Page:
Oddly, it seems Obama-era net neutrality protections are one of the few political issues in the United States with bipartisan support. A University of Maryland study conducted last December, as the FCC took action to stop protecting net neutrality as a commodity or utility and start letting internet service providers take the reins and traffic lights, found that a vast majority of Americans — 83%!– support net neutrality. That includes 75% of Republicans, 89% of Democrats and 86% of independents.

Telecom companies are in a bit of a spot. On the one hand, most have come forward as being  in support of Obama-era net neutrality regulations, but as goes California and Washington State, so too could other states, creating a patchwork of laws from across the country without any consistency.

“Rather than 50 states stepping in with their own conflicting open internet solutions, we need Congress to step up with a national framework for the whole internet ecosystem and resolve this issue once and for all,” Jonathan Spalter, president of USTelecom, told CNN.

At least one attorney has determined California isn’t breaking any federal laws and is within its right to pass its own regulations and that, in undoing net neutrality, the FCC might have screwed itself over.

“An agency that has no power to regulate has no power to preempt the states, according to case law,” said Barbara van Schewick, a Stanford Law School professor. “When the FCC repealed the 2015 Open Internet Order, it said it had no power to regulate broadband internet access providers. That means the FCC cannot prevent the states from adopting net neutrality protections because the FCC’s repeal order removed its authority to adopt such protections.”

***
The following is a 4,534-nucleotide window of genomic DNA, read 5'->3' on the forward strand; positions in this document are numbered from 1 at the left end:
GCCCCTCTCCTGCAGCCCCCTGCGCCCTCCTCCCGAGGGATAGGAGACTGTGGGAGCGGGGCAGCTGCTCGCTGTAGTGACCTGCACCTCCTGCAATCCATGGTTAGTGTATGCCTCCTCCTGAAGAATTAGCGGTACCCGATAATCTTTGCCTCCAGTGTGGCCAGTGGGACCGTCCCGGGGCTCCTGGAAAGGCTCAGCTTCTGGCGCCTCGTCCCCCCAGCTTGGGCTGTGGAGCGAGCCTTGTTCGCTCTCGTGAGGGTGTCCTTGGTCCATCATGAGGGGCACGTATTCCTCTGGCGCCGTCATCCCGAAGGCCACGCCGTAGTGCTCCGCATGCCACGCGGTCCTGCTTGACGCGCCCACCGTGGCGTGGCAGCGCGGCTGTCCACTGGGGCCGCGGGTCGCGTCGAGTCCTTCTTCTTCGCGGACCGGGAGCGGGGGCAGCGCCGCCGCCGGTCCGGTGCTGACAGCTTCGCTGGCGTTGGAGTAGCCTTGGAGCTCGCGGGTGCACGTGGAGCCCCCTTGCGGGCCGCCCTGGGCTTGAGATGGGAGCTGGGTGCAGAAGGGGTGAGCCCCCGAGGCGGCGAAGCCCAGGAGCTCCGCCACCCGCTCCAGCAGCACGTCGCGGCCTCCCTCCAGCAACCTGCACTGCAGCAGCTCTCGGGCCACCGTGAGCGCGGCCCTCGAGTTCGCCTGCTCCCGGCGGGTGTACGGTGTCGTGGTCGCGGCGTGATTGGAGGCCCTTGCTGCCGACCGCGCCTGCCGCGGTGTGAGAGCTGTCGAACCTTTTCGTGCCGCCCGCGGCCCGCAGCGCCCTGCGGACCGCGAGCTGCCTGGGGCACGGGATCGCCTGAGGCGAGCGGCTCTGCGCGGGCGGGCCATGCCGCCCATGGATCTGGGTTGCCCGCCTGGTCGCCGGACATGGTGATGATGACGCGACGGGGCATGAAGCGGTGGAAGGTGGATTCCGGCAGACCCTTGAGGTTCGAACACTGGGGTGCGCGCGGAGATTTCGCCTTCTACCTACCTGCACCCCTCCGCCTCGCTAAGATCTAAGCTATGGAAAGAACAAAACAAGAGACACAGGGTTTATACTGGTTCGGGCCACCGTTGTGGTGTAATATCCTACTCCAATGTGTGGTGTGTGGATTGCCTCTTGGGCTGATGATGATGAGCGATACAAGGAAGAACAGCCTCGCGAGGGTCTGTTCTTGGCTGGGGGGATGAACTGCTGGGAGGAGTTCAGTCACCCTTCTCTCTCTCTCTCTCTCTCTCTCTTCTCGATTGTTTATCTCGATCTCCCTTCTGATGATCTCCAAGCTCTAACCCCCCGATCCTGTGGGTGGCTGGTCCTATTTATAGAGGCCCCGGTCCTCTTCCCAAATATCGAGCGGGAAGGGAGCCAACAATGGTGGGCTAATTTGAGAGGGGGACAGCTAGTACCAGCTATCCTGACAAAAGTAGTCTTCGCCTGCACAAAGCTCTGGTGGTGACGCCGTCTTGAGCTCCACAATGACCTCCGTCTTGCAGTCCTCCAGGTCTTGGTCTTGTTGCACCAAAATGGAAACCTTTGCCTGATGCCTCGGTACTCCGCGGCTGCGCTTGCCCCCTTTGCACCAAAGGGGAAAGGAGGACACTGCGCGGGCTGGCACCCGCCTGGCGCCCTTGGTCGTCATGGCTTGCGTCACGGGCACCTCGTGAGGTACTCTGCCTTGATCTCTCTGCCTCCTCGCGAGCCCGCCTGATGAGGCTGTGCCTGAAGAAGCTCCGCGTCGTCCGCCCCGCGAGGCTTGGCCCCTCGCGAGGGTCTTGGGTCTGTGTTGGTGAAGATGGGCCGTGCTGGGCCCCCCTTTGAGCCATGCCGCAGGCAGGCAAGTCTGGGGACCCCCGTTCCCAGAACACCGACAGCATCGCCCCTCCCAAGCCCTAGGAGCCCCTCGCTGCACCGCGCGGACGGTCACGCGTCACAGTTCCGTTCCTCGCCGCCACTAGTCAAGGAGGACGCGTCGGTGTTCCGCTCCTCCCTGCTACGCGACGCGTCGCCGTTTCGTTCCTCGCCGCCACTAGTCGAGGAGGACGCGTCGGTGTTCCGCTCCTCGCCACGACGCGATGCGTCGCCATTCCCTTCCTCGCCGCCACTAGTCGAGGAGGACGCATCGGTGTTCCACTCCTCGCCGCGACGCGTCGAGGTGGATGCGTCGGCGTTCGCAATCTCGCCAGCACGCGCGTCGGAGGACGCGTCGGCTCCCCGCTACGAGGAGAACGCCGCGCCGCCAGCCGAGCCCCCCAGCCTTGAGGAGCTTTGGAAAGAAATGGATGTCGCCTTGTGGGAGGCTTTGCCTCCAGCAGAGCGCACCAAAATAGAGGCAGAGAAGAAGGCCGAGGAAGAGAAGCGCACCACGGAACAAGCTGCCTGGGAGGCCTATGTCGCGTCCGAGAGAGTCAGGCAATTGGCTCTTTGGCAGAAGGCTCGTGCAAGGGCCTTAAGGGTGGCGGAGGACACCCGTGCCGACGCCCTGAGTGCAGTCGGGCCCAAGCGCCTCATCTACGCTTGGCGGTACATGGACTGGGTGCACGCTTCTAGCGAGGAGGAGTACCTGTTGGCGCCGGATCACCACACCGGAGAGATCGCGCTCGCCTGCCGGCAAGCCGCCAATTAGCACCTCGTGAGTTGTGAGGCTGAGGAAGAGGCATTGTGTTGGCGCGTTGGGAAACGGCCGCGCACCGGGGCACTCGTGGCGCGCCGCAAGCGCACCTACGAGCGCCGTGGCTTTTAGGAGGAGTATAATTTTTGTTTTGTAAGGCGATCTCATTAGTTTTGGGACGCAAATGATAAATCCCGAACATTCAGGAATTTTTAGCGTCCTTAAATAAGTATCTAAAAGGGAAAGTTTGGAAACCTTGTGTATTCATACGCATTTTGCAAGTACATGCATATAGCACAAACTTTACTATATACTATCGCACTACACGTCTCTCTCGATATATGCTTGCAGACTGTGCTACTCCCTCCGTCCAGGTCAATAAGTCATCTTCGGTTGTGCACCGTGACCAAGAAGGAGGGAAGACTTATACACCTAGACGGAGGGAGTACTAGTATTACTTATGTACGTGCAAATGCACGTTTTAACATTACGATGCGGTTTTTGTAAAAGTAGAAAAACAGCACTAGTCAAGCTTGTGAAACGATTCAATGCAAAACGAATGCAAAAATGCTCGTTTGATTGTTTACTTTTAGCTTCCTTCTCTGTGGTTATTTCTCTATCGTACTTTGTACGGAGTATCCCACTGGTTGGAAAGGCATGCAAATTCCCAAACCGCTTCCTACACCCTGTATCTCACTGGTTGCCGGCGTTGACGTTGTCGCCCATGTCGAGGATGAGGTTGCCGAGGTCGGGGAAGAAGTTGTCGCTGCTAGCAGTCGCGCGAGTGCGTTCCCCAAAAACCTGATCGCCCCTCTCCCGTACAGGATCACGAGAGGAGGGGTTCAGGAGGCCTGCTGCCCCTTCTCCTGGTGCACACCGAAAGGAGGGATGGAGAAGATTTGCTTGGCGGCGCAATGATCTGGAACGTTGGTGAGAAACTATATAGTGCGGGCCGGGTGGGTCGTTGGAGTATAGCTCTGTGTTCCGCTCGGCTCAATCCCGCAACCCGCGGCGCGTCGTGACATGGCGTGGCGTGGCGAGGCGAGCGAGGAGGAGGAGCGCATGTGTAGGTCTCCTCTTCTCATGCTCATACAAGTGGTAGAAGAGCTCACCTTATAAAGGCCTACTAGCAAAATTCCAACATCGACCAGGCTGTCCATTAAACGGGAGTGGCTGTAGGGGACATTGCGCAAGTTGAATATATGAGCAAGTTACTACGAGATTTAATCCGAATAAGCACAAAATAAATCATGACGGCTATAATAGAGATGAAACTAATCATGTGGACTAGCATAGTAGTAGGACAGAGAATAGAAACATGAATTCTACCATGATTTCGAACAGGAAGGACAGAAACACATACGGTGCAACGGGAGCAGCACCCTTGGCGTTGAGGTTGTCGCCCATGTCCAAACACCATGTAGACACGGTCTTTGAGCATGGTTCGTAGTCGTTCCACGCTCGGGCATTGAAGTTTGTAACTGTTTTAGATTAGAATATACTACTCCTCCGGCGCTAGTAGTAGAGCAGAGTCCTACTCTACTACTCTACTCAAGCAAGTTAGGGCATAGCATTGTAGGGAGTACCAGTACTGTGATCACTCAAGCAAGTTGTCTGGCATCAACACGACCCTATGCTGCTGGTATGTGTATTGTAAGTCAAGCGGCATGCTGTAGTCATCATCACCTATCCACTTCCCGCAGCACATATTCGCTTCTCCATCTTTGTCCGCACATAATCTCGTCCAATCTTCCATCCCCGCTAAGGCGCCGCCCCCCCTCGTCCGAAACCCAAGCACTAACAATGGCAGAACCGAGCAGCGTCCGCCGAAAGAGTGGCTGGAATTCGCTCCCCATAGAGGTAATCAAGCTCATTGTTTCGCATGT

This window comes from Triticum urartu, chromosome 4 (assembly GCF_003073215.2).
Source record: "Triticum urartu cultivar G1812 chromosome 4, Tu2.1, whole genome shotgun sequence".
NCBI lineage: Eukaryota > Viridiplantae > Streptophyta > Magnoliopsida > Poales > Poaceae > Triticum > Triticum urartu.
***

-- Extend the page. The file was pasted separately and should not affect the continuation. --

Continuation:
There’s one other thing to consider: California has huge economic power in the U.S. and internationally. It’s also been in opposition with plenty of the policies put in place by the Trump administration since it began.

“Any attack on California will surely be welcomed by many on the right, who always find reason to take issue with the liberal state’s militantly progressive stances, whether on clean energy (Governor Brown recently signed a renewable energy bill that is seen as a rebuke of Trump) or immigration (the state maintains a sanctuary law that shields undocumented immigrants),” writes Maya Kosoff for Vanity Fair. “The party of states rights, after all, has always drawn the line at positions it opposes.”

The Electronic Frontier Foundation praises the law, calling it the nation’s strongest.

“California’s decision to fight this battle in the legislature also sets it apart from other states that have enshrined limited protections through a governor’s executive order, which can only dictate ISP’s conduct in state contracts. Laws are also harder to reverse than executive orders, ensuring that these important consumer protections cannot be reversed in the future with a flick of a pen,” EFF says.

Alan Cross

is an internationally known broadcaster, interviewer, writer, consultant, blogger and speaker. In his 40+ years in the music business, Alan has interviewed the biggest names in rock, from David Bowie and U2 to Pearl Jam and the Foo Fighters. He’s also known as a musicologist and documentarian through programs like The Ongoing History of New Music.

Alan Cross has 38134 posts and counting. See all posts by Alan Cross